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Tip: To use the Information icon…

PEP-Web Tip of the Day

The Information icon (an i in a circle) will give you valuable information about PEP Web data and features. You can find it besides a PEP Web feature and the author’s name in every journal article. Simply move the mouse pointer over the icon and click on it for the information to appear.

For the complete list of tips, see PEP-Web Tips on the PEP-Web support page.

Cohen, P. Remez, A. Edelman, R.C. Golub, A. Pacifici, A. Santillan, Y. Wolfe, L. (2016). Promoting Attachment and Mentalization for Parents and Young Children in the Foster Care System: Implementing a New Training and Treatment Approach in an Agency. J. Infant Child Adolesc. Psychother., 15(2):124-134.

(2016). Journal of Infant, Child & Adolescent Psychotherapy, 15(2):124-134

Promoting Attachment and Mentalization for Parents and Young Children in the Foster Care System: Implementing a New Training and Treatment Approach in an Agency

Phyllis Cohen, Ph.D., Andrea Remez, Ph.D., Rachel C. Edelman, Psy.D., Ashley Golub, Psy.D., Amy Pacifici, LCSW-R, Yadira Santillan, LMSW, CAS and Lisa Wolfe, LCSW

The Building Blocks Program is an innovative psychodynamic treatment approach that was designed to fit within a social service agency structure. It is based on concepts of attachment, attunement, and mentalization and builds on the research of Beatrice Beebe (2003), Peter Fonagy and colleagues (2002), Arietta Slade (2005), Howard and Miriam Steele (2008), and Dan Stern (1985). The Building Blocks Program targets birth mothers and their young children under age 5 who have been or are in danger of being removed from their families. In the beginning of the program, the Building Blocks therapists faced many challenges. As noted (Remez, this issue), many of the therapists were unfamiliar with a Reflective Supervision model of learning. They were accustomed to a more traditional pedagogical approach that emphasized critiquing their work, with a focus on their clients’ pathology. The Building Blocks model focuses on therapist and client safety and support, prompting a paradigm shift in the therapists’ thinking about supervision and how to conduct therapy.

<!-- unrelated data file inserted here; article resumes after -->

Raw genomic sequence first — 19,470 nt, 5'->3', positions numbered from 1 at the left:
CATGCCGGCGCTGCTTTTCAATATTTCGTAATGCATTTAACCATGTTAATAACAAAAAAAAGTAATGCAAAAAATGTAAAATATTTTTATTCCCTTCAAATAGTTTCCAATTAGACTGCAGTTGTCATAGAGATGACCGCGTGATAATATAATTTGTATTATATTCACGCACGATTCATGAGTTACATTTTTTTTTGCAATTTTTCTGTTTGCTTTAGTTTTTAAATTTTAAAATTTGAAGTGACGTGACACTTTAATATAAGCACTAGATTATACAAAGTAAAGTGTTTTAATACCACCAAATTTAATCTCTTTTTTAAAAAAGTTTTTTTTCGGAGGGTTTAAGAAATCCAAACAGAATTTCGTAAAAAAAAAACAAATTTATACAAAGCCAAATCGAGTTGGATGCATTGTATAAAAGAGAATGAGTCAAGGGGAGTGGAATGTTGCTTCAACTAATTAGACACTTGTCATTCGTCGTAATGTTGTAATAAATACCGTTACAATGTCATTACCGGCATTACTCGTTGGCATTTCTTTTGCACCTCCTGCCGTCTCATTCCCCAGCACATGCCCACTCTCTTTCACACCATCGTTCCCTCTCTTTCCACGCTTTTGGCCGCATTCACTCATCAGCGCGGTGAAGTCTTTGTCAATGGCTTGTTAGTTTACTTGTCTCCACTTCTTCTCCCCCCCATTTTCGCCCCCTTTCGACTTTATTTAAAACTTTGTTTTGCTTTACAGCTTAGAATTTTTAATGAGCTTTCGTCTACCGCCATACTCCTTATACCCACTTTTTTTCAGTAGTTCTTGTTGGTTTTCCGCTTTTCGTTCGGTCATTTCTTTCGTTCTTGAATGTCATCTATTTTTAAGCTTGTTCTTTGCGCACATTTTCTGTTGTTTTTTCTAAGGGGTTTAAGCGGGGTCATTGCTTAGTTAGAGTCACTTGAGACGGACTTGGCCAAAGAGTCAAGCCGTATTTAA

[This is a summary excerpt from the full text of the journal article. The full text of the document is available to journal subscribers on the publisher's website here.]

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